Cartoon bananas, Surrealist lips, apocalyptic Hawaiian florals, kitschy tail fins with flames — Miuccia Prada is known for her eccentric prints and patterns. Another iconic motif arrived 25 years ago with Prada’s spring 1996 collection, arguably one of the designer’s most influential. Dubbed Banal Eccentricity — the show notes cited a 1980 exhibition at the Venice Biennale featuring mass-produced ordinary household objects — it hewed to a palette of avocado greens, rusty ochers and eggplant purples, which featured on solid-colored minimalist pieces and those with squiggly, hand-scribbled plaids that took cues from midcentury wallpaper and kitchen design. Another print — which was composed of overlapping abstract squares inspired by 1950s Formica-tiled countertops and appeared on gabardine midlength overcoats and pencil skirts — became synonymous with the concept of ugly chic. If that now seems like an overused descriptor, revisiting the collection is a reminder of the brand’s ever-prescient vision. Ushered onto the runway by a waifish brigadethat included Kate Moss and a pixie-haired Carolyn Murphy, it stood in stark contrast to the slick sexiness of Armani and Tom Ford’s Gucci— and it subverted traditional notions of good taste, and even earned comparisons to Dior’s New Look. “If I have done anything, it was making ugly cool,” Mrs. Prada herself once said. “Ugly is attractive, ugly is exciting.”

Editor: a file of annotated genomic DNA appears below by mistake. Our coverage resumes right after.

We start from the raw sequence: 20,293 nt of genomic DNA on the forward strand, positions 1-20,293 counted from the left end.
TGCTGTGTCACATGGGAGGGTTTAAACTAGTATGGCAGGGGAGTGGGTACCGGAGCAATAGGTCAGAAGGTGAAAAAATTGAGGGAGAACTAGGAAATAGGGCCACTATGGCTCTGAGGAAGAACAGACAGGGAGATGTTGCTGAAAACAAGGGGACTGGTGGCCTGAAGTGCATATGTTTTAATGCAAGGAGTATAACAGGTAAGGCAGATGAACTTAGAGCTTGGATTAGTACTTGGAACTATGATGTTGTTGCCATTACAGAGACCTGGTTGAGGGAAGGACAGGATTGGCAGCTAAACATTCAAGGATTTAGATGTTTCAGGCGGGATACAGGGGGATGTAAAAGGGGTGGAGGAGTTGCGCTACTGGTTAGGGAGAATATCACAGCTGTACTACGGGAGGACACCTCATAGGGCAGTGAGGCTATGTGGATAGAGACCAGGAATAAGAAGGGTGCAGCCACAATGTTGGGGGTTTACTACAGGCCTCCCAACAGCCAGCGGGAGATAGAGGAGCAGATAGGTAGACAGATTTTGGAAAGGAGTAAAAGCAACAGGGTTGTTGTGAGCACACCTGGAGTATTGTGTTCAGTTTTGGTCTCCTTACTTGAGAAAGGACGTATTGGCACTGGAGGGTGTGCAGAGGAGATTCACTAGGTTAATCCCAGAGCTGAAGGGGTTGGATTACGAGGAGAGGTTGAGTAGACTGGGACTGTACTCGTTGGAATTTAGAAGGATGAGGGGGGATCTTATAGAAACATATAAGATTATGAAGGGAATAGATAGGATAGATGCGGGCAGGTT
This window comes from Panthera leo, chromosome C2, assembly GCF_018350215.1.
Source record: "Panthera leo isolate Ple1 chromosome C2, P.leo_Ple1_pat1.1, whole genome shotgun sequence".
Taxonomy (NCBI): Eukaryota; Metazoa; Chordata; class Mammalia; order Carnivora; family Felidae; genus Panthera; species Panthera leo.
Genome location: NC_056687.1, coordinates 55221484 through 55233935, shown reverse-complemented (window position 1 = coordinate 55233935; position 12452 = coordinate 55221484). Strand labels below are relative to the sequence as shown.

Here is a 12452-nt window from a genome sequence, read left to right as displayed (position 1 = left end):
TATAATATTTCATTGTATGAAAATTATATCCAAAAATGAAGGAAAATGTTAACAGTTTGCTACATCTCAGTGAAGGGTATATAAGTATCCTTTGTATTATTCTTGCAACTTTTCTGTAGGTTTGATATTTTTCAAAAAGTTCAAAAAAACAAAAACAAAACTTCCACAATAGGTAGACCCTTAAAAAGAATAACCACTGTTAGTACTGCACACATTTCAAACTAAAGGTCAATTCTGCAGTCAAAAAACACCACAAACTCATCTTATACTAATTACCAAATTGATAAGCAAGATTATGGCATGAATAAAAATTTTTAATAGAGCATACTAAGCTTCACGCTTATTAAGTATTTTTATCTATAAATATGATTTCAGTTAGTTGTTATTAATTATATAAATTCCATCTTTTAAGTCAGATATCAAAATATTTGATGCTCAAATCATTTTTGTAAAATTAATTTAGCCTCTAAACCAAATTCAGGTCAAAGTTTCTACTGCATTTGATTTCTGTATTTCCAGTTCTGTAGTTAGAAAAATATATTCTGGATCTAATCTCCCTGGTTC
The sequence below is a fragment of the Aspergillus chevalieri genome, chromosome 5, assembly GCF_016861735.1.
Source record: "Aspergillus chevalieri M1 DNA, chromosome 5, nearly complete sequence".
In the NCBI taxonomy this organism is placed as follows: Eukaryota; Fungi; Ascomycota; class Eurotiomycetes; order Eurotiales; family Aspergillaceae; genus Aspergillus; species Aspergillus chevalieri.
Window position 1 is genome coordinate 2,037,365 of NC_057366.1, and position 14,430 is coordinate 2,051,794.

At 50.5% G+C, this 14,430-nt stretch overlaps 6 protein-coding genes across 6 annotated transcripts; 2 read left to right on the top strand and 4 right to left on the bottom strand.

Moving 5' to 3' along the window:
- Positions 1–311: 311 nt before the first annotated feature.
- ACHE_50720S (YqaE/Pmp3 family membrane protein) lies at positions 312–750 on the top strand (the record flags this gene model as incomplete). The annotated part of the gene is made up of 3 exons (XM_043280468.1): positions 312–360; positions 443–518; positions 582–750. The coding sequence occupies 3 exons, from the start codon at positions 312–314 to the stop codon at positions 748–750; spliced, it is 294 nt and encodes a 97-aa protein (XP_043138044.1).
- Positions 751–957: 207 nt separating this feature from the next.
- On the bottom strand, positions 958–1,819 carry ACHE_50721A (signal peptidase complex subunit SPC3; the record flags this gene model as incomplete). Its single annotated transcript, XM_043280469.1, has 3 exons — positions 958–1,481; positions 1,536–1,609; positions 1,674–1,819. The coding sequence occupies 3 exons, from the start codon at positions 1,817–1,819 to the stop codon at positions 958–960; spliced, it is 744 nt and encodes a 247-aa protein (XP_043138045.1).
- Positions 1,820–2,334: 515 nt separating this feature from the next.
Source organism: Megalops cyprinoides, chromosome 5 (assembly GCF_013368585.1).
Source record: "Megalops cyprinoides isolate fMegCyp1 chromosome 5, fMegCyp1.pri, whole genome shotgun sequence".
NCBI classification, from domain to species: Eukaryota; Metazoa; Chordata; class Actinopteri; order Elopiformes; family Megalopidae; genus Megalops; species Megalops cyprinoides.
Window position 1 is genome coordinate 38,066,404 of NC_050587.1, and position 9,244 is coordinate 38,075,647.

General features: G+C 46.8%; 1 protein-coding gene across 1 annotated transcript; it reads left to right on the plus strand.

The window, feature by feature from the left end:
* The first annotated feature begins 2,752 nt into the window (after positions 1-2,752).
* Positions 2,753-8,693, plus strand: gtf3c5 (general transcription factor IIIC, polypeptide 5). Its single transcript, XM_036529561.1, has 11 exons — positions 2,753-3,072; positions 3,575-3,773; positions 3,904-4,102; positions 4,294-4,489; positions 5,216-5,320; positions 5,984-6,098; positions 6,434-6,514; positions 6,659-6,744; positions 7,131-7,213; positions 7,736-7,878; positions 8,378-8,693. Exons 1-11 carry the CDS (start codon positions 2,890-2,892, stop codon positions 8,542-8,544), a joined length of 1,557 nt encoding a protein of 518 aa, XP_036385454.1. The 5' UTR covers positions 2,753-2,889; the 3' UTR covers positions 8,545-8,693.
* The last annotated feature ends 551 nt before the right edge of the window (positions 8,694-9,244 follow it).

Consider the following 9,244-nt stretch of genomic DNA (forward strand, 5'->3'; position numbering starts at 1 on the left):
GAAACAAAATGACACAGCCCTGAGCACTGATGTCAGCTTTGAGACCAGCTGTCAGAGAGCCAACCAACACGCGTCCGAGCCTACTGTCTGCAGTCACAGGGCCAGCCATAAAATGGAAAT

For spring2021, the debut women’s collection creative directed by both Miuccia Prada and Raf Simons, the brand provided a new way to appreciate that archival ugly print by putting it on slouchy drawstring hooded cotton sweatshirts and matching A-line skirts with soft pleating — on the runway, one model wore an orange-and-black set and another a green-and-brown one. This time, Mrs. Prada’s ’50s-by-way-of-the-’90s Formica-inspired graphics come overlaid and silk-screened with cryptic bits of text conceived by the Belgian artist Peter De Potter — “Exchange, Perplex,” reads one section. These additions, along with that of a large triangle of black nylon — an oversize echo of the brand’s logo — on the backside of the jackets, give them a high-tech vibe. They also link the pieces to Simons’s signature designs for his namesake label (he and De Potter are longtime collaborators). Part Raf Simons and part Miuccia Prada, then, this look back is actually a perfect emblem for the house’s next chapter. And, in the best way, the results are as jolie laide as ever.